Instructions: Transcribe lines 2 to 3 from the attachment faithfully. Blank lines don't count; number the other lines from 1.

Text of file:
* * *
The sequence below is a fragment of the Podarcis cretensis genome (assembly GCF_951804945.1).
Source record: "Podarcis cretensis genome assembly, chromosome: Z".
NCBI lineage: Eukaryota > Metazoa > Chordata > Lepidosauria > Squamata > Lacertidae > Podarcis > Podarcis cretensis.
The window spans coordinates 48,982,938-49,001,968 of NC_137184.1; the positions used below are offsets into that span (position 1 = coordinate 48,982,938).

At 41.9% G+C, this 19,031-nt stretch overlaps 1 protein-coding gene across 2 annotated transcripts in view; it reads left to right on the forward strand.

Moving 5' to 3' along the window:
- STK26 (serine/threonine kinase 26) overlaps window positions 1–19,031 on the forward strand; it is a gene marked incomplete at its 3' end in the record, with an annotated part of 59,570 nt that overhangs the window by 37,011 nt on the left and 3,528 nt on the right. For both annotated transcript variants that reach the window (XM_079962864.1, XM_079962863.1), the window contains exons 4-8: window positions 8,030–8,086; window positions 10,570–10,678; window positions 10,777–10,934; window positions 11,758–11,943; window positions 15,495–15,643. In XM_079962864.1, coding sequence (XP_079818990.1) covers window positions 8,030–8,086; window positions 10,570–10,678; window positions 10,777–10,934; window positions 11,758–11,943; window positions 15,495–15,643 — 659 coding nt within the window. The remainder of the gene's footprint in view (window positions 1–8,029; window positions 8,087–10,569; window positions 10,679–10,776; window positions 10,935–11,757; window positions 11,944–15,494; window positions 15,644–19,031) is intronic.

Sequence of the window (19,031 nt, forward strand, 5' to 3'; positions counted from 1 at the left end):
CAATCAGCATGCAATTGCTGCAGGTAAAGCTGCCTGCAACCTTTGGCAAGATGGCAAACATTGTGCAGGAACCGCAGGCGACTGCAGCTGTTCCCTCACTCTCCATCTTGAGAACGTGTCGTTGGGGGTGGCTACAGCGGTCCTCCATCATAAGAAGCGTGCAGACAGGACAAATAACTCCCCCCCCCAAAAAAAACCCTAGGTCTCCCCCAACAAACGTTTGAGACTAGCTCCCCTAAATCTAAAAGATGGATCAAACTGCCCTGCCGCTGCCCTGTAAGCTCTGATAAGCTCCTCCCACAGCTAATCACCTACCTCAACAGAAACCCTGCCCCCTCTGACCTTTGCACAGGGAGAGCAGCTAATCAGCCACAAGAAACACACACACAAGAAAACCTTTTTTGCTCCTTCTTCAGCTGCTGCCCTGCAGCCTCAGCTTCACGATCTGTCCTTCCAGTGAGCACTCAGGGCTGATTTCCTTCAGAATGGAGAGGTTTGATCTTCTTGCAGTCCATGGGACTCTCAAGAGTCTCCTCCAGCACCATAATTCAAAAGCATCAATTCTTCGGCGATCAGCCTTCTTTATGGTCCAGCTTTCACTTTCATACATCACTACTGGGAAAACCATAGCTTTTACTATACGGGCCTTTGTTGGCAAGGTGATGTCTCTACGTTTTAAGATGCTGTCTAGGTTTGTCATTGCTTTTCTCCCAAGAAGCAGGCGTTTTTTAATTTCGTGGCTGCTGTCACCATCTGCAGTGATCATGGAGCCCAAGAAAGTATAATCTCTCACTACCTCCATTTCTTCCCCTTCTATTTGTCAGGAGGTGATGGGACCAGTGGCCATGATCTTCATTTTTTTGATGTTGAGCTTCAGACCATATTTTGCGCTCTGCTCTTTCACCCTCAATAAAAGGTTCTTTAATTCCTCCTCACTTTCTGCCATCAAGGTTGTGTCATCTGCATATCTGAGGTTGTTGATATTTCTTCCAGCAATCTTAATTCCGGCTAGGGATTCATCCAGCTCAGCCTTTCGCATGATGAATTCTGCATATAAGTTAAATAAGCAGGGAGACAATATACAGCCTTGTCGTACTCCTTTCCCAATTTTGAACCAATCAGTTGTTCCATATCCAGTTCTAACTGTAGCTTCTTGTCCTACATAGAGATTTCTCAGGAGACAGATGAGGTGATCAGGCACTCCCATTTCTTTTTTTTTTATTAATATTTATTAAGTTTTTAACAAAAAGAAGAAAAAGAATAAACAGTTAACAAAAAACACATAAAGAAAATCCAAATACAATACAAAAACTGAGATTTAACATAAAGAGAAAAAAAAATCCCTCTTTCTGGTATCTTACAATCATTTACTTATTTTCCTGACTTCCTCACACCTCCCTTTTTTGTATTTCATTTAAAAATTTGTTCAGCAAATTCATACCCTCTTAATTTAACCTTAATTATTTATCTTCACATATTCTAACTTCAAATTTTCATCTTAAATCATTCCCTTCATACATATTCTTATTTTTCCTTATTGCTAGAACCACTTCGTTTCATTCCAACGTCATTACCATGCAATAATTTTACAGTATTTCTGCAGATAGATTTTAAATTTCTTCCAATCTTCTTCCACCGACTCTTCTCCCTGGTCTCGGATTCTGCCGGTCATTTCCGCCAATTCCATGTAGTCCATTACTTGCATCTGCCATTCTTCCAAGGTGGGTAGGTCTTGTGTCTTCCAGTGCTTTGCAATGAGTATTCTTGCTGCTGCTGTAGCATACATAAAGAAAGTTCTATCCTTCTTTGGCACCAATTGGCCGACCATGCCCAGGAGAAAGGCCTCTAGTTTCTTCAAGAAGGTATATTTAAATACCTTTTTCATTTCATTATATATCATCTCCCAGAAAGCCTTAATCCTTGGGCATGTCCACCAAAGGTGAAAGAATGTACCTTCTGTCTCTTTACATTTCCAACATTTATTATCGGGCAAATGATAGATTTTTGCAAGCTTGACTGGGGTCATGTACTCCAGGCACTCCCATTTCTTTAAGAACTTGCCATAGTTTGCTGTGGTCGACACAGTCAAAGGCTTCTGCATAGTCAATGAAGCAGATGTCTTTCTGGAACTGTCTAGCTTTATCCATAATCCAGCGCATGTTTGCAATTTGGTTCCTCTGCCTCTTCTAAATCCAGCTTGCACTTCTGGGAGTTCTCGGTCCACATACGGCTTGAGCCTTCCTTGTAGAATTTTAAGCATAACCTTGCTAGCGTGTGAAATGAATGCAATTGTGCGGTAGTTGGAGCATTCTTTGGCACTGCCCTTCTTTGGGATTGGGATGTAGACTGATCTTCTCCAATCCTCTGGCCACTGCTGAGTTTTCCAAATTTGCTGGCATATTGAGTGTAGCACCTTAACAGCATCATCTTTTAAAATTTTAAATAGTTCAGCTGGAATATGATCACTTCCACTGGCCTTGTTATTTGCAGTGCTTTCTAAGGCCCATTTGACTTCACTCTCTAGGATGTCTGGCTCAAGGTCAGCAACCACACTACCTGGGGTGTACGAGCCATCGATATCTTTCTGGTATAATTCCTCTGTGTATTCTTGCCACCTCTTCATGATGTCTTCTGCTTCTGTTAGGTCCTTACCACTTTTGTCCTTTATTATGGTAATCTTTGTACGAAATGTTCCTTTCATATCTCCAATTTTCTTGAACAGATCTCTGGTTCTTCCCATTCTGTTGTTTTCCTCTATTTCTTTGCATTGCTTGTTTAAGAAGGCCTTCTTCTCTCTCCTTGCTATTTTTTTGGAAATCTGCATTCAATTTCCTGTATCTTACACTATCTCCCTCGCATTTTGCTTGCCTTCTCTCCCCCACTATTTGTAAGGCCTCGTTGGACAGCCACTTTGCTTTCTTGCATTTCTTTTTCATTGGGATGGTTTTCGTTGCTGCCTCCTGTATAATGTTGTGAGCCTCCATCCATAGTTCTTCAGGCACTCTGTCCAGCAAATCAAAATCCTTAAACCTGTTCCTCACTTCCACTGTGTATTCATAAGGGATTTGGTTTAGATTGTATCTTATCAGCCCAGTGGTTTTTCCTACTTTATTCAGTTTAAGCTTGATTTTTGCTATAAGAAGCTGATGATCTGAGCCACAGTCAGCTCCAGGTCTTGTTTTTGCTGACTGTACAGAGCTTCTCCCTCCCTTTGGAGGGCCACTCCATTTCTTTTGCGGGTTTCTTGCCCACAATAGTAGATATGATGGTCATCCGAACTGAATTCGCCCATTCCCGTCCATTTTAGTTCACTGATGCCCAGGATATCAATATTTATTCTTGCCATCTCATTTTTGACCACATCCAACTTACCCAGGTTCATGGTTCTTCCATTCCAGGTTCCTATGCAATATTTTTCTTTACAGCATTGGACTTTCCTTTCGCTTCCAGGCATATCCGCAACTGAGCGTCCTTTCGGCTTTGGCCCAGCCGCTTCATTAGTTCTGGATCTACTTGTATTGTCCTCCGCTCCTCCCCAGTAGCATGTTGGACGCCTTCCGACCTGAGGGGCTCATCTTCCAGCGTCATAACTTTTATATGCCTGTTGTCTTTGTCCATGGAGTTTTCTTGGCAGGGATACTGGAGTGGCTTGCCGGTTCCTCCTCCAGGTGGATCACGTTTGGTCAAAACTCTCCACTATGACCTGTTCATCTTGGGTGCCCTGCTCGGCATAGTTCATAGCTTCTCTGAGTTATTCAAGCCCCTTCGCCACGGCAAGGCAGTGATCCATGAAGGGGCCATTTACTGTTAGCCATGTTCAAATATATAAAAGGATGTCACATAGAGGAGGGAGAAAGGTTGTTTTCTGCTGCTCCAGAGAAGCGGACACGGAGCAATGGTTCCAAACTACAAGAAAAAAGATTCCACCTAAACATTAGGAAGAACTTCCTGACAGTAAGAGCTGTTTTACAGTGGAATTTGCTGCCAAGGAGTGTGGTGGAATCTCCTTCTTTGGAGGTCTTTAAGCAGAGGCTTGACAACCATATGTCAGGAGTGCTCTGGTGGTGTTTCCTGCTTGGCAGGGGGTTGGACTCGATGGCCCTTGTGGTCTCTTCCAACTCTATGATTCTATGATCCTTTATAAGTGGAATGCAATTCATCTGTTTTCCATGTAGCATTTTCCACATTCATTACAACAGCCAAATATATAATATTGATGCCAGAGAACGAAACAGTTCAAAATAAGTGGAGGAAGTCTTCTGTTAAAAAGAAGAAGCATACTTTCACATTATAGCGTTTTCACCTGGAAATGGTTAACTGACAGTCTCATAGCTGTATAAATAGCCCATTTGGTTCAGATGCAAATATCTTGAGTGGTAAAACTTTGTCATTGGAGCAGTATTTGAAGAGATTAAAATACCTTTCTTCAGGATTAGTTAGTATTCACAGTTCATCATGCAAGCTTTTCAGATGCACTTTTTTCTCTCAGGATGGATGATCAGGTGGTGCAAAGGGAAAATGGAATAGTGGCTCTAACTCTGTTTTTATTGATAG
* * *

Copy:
Source record: "Podarcis cretensis genome assembly, chromosome: Z".
NCBI lineage: Eukaryota > Metazoa > Chordata > Lepidosauria > Squamata > Lacertidae > Podarcis > Podarcis cretensis.